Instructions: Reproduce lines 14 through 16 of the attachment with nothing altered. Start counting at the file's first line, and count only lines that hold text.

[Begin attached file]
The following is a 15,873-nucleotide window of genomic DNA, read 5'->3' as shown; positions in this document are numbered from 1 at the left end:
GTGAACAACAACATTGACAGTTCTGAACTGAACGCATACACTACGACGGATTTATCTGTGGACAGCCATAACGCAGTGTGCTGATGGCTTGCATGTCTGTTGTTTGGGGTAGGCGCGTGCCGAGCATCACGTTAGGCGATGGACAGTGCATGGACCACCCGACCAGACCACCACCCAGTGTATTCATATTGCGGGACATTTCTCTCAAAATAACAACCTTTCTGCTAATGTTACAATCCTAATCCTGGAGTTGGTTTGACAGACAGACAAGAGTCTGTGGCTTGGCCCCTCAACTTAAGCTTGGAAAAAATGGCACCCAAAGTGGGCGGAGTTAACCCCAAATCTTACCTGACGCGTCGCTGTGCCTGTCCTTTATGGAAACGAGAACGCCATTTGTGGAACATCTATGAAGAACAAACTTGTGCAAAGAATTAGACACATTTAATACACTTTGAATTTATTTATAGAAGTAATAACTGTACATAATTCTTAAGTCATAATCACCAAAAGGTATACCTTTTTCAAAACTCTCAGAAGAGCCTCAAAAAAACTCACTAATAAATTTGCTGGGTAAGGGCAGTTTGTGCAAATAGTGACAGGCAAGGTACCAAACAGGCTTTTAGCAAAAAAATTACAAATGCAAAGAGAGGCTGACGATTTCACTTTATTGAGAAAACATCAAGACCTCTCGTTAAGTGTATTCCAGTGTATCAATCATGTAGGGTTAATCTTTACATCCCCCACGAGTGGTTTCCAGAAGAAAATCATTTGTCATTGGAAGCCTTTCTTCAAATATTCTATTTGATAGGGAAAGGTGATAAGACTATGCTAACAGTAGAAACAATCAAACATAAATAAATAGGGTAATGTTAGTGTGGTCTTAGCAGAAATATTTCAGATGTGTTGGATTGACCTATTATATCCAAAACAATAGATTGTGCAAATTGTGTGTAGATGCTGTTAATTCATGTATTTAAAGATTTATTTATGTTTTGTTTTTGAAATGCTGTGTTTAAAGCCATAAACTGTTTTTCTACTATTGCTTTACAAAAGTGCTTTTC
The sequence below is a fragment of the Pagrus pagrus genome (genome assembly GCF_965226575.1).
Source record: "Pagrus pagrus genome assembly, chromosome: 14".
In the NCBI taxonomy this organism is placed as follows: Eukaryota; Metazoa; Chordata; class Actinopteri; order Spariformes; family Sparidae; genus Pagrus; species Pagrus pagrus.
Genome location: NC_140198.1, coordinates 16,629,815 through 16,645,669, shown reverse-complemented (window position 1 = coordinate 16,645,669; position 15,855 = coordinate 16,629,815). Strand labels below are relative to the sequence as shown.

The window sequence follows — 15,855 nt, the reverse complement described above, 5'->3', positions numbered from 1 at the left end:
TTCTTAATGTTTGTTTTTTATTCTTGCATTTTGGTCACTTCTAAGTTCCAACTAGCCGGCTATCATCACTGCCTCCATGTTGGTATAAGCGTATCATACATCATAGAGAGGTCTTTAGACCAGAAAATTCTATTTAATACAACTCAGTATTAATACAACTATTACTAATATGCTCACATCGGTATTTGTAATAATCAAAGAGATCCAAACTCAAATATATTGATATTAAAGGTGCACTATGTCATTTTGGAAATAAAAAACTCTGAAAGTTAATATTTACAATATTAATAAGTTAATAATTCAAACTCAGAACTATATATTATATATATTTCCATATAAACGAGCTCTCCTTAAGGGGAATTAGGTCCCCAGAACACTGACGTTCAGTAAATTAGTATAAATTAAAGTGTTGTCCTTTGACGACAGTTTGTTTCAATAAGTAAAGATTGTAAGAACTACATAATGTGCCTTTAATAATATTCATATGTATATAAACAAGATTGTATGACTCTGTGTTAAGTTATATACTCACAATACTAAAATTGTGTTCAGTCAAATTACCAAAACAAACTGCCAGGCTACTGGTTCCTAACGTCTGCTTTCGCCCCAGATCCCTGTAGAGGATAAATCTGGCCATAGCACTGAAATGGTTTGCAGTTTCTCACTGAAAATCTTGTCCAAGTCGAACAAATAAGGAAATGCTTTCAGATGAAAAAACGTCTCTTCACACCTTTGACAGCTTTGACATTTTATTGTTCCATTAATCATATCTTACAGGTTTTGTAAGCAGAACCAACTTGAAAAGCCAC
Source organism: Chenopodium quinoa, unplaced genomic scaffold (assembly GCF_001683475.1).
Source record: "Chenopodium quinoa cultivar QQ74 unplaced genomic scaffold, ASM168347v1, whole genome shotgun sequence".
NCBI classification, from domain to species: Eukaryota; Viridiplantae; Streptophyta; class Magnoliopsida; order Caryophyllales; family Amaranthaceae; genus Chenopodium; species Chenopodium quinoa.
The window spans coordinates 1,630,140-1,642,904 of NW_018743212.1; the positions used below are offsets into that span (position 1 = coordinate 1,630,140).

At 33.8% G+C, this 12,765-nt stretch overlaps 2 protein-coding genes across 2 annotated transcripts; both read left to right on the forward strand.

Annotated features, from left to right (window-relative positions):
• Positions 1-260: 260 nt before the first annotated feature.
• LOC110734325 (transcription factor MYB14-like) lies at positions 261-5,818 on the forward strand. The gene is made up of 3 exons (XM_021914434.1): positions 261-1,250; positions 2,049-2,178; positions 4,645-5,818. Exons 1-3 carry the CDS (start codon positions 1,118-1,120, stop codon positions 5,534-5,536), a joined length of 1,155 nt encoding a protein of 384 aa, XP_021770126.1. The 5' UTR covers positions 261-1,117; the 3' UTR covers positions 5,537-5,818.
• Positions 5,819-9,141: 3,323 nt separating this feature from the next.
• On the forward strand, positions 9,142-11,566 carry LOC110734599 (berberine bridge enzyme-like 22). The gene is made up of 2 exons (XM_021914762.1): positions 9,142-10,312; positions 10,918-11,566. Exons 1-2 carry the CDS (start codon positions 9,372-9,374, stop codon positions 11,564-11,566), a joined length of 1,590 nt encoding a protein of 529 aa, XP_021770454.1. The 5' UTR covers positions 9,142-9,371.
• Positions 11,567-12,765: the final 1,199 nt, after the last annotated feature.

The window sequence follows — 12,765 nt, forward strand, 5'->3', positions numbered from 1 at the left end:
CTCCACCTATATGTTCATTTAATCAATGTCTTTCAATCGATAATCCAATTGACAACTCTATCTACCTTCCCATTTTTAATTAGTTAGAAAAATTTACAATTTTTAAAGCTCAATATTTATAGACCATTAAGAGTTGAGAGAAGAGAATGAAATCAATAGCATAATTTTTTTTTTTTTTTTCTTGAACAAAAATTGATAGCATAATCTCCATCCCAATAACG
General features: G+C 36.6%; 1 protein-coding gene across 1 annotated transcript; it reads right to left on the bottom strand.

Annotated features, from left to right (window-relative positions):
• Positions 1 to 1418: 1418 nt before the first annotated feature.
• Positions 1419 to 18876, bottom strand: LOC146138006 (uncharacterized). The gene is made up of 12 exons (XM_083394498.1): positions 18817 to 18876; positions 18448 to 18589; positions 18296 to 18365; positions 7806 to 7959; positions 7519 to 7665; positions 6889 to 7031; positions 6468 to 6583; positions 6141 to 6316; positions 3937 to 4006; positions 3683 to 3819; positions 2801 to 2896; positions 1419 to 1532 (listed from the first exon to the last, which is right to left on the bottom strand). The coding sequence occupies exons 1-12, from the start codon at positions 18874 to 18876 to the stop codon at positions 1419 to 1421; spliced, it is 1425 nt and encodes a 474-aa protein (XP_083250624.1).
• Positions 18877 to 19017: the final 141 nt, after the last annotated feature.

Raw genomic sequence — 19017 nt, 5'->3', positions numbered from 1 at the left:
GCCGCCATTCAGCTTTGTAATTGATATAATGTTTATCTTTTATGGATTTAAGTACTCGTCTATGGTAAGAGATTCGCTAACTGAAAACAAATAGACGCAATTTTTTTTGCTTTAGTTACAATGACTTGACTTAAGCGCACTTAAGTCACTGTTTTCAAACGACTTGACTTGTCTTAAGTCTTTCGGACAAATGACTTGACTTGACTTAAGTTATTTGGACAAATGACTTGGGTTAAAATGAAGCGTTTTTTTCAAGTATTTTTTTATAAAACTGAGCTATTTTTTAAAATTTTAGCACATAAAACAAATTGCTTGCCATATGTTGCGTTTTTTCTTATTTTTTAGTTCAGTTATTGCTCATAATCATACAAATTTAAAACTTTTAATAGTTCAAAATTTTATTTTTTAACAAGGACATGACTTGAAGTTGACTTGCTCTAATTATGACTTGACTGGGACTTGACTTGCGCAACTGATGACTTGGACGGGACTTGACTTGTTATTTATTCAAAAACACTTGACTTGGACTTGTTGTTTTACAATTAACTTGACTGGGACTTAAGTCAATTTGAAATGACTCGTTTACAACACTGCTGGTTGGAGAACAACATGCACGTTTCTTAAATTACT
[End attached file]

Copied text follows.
Annotated features, from left to right (window-relative positions):
• Positions 1-260: 260 nt before the first annotated feature.
• LOC110734325 (transcription factor MYB14-like) lies at positions 261-5,818 on the forward strand. The gene is made up of 3 exons (XM_021914434.1): positions 261-1,250; positions 2,049-2,178; positions 4,645-5,818. Exons 1-3 carry the CDS (start codon positions 1,118-1,120, stop codon positions 5,534-5,536), a joined length of 1,155 nt encoding a protein of 384 aa, XP_021770126.1. The 5' UTR covers positions 261-1,117; the 3' UTR covers positions 5,537-5,818.